energy demand by sector
Combining the projections on population development, GDP growth and energy intensity results in future development pathways for Latin 6 America’s energy demand.These are shown in Figure 6.23 for both the Reference and Energy [R]evolution scenarios. Under the Reference scenario total primary energy demand more than doubles from the current 22,733 PJ/a to 41,327 PJ/a in 2050. In the Energy [R]evolution scenario a smaller 25% increase from current consumption is expected by 2050, reaching 28,354 PJ/a and 27,326 PJ/a in the advanced version.
Under the Energy [R]evolution scenario, electricity demand is expected to increase disproportionately, with households and services the main source of growing consumption.This is due to wider access to energy services in developing countries (see Figure 6.24). With the exploitation of efficiency measures, however, an even higher increase can be avoided, leading to electricity demand of around 2,185 TWh/a in 2050. Compared to the Reference scenario, efficiency measures in the industry, residential and service sectors avoid the generation of about 388 TWh/a. This reduction can be achieved in particular by introducing highly efficient electronic devices. Employment of solar architecture in both residential and commercial buildings will help to curb the growing demand for air-conditioning.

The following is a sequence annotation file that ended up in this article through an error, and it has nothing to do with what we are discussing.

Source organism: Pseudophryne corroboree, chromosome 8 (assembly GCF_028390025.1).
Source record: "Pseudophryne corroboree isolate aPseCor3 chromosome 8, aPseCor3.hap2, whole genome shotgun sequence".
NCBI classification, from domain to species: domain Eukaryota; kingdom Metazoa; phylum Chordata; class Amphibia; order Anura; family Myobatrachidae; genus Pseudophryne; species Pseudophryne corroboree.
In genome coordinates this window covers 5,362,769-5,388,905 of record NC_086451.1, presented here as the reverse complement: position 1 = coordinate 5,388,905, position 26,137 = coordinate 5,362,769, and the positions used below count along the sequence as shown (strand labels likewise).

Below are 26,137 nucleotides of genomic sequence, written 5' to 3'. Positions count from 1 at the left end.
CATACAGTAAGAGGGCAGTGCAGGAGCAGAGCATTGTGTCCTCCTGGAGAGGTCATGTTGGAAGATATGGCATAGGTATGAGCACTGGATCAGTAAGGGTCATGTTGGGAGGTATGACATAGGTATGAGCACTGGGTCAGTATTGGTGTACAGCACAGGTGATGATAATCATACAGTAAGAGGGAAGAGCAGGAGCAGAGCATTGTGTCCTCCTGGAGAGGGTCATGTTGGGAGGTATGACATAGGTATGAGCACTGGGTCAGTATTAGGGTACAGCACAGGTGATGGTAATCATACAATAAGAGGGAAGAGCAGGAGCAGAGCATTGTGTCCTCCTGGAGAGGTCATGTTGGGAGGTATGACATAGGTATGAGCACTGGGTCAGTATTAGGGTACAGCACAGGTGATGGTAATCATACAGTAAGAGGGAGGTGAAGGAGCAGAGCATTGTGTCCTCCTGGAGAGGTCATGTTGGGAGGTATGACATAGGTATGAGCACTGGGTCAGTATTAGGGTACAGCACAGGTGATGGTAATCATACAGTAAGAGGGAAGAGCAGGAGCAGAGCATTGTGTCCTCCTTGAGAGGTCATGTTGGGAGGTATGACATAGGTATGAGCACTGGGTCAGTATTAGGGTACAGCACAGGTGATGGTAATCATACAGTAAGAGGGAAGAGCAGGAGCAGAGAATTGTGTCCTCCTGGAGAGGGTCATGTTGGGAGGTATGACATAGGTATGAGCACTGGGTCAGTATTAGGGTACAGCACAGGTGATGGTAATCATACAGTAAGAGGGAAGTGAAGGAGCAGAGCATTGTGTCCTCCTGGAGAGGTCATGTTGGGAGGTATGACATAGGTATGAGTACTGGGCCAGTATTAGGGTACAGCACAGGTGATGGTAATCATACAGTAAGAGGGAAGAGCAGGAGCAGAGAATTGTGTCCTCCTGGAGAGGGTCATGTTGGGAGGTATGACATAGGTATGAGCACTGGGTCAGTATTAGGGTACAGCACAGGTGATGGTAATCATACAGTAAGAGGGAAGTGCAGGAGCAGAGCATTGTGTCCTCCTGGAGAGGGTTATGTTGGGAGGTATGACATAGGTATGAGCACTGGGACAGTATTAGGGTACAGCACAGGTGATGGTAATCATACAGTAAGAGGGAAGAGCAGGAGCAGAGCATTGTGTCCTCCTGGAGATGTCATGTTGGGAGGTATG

The advanced Energy [R]evolution scenario introduces electric vehicles earlier, and more journeys – for both freight and passengers - are shifted to electric trains and public transport. Fossil fuels for industrial process heat generation are also phased out more quickly and replaced by electric geothermal heat pumps and hydrogen.This means that electricity production in the advanced version is higher, and reaches 2,502 TWh/a in 2050, 17% above the Reference case.
Efficiency gains in the heat supply sector are even larger. Under both Energy [R]evolution scenarios, final demand for heat supply can even be reduced (see Figure 6.25). Compared to the Reference scenario, consumption equivalent to 1,586 PJ/a is avoided through efficiency gains by 2050. In the transport sector, it is assumed under the Energy [R]evolution scenario that energy demand will increase by a 13% to 6,089 PJ/a by 2050, saving 53% compared to the Reference scenario.
The advanced Energy [R]evolution scenario goes one step further and factors in a faster decrease in transport energy demand after a peak in 2030. This is achieved through a mix of increased public transport, reduced annual person-kilometres and wider use of more efficient engines and electric drives. While electricity demand increases, the overall final energy use falls to 21,403 PJ/a, 37% lower than in the Reference case.